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Wednesday, 25 September 2002
Page: 4892

Senator BROWN (5:15 PM) —I take note of the Prime Minister's letter and its failure to inform the Senate of the reasons Australia should be floating on the coat-tails of the White House towards the invasion of Iraq. Let none of us be beguiled by what is going on and by the statements of ministers, including the Prime Minister, of recent days that they can divulge no game plan for the attack on Iraq because there has been no request from the United States. How silly do they think the Australian people are?

We see nightly on television the process of American armaments going to Qatar and other places in the Middle East—armed service personnel, aircraft, rockets; the full works. We also see Australian senior Defence personnel being presented with the minister on television for discussions about what are called `contingencies'. What is happening here is the readiness process for an invasion of Iraq whether or not the United Nations gives its approval—and it will be approval under great pressure from the United States if that occurs. We are going to war because John Howard does not have the nous to be an independent Prime Minister. He does not lead an independent government; he does not see Australia as an independent nation. It is about time he woke up to himself. It is certainly about time he woke up to the rapidly growing public opinion in this country, which is very much against the direction in which he is taking the country.

How could we be in a situation where it is now being decided by the White House that we go to war? The answer to that is that it is the result of the attack on the twin towers and then the loss of contact with Osama bin Laden and his leadership of Al-Qaeda. Maybe he was vaporised in one of those bomb attacks on the caves in Afghanistan, or maybe he was not, but in the absence of Osama bin Laden and in the face of the American President's determination to find a target of evil, the focus was then turned on Saddam Hussein as a substitute for Osama bin Laden although even our Prime Minister said there is no hard evidence to link Saddam Hussein with the twin towers attack. And it was notable that Tony Blair offered no such new evidence last night either.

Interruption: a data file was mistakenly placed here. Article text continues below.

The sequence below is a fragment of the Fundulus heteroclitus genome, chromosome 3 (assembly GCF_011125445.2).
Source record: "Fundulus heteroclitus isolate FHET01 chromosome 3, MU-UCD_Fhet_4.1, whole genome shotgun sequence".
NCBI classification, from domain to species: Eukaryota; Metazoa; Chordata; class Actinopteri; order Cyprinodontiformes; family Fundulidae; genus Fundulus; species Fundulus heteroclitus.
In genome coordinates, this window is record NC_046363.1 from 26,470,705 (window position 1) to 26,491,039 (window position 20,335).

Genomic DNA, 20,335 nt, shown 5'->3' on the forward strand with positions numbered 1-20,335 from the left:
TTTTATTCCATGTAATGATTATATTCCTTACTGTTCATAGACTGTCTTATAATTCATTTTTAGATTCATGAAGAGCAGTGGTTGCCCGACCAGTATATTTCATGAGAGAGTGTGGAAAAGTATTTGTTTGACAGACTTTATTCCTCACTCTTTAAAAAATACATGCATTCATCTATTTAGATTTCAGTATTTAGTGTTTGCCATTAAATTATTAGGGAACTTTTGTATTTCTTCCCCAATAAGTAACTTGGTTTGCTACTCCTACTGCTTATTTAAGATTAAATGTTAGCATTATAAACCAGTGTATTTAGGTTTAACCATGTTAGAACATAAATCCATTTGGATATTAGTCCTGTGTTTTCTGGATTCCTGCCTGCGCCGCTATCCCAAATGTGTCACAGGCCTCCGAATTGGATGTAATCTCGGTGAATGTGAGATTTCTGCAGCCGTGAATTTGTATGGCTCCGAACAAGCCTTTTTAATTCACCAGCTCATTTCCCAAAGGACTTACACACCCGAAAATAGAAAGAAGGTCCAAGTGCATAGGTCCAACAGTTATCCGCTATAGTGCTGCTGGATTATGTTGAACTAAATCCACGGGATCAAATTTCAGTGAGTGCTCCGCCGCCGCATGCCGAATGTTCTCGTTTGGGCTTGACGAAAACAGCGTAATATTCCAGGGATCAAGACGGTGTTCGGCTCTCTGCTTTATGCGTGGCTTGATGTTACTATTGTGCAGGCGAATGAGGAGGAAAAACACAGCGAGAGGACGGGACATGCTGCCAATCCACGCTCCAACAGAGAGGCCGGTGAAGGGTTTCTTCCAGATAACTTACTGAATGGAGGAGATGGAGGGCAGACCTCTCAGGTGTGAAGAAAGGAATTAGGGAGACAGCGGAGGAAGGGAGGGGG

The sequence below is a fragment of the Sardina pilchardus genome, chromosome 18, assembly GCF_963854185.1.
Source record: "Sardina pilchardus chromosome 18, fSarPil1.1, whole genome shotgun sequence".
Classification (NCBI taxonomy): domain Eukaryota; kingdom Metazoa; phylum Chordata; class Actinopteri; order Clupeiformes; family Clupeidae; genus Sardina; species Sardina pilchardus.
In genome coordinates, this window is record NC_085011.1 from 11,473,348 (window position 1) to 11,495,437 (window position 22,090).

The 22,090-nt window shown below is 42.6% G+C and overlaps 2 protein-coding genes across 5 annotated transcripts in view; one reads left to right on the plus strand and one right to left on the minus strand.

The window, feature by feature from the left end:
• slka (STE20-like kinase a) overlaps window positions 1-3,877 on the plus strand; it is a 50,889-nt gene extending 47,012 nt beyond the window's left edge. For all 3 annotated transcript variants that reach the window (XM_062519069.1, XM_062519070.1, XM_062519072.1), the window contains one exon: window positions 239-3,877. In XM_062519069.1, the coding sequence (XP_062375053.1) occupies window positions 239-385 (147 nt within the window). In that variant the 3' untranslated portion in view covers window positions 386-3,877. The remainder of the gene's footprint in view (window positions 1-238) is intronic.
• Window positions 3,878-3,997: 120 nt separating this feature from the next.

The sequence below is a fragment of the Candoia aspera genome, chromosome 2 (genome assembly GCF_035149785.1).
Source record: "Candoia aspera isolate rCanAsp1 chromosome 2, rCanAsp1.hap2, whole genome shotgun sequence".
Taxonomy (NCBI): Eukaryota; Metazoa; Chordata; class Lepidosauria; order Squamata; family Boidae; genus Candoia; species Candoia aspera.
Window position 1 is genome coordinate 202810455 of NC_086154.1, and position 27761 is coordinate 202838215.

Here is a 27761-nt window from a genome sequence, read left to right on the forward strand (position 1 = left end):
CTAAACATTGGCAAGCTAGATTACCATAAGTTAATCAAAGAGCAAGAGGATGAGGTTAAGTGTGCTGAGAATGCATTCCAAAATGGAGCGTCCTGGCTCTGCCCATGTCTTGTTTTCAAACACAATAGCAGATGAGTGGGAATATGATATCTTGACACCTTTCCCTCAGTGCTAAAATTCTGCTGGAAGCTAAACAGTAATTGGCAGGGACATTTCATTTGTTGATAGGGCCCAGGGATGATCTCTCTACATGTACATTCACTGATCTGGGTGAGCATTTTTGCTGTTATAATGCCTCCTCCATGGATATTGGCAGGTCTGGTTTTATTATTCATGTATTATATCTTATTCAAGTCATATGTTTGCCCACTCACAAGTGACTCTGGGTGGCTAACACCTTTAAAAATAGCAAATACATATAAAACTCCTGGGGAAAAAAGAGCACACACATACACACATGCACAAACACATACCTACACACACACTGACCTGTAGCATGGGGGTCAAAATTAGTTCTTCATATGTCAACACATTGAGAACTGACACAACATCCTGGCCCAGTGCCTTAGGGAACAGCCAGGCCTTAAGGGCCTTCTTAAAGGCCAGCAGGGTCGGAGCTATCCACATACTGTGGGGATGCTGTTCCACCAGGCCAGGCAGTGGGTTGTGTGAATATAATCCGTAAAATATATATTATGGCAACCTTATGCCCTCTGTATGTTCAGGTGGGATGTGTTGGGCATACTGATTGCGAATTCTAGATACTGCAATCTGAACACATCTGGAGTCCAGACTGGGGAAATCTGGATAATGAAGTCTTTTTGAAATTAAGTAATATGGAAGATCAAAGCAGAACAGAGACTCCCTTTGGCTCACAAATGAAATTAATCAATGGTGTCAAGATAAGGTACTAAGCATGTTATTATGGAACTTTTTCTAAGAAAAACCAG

Why is President Bush in this frame of mind? If you look at his record, you get a clue. It is a record of tunnel vision and immaturity from the American President. He told a group of people in Cedar Rapids, Iowa, before the attack on the twin towers:

When I was coming up it was a dangerous world and we knew exactly who the they were. It was us versus them and it was clear who them was. Today, we're not so sure who the they are, but we know they're there.

That was quoted in the Guardian Weekly in January last year. This is an extraordinary reference to the fact that, when he was growing up, the communist Soviet Union was there and they were seen as the nidus of evil. After that, he was not so sure but he knew somebody was out there.

After the attack on the twin towers, that evil was given face in the form of Osama bin Laden. But, as I said, he then went off the agenda. In that circumstance—and I will refer to 60 Minutes two weeks ago—when asked by the American interviewer:

But you have won the war before you find Osama bin Laden dead or alive?

President Bush said:

If he were dead there's somebody else to replace him and we would find that person.

We have here a very narrow-minded fundamentalist in the President of the United States who has this immature view that `we are good and they are bad'. In some way or other, to enhance the view that the United States, as he sees it, is good and somebody else is bad, you have to chase that bad to vindicate that very narrow, and ultimately dangerous, point of view—that we are good and they are bad.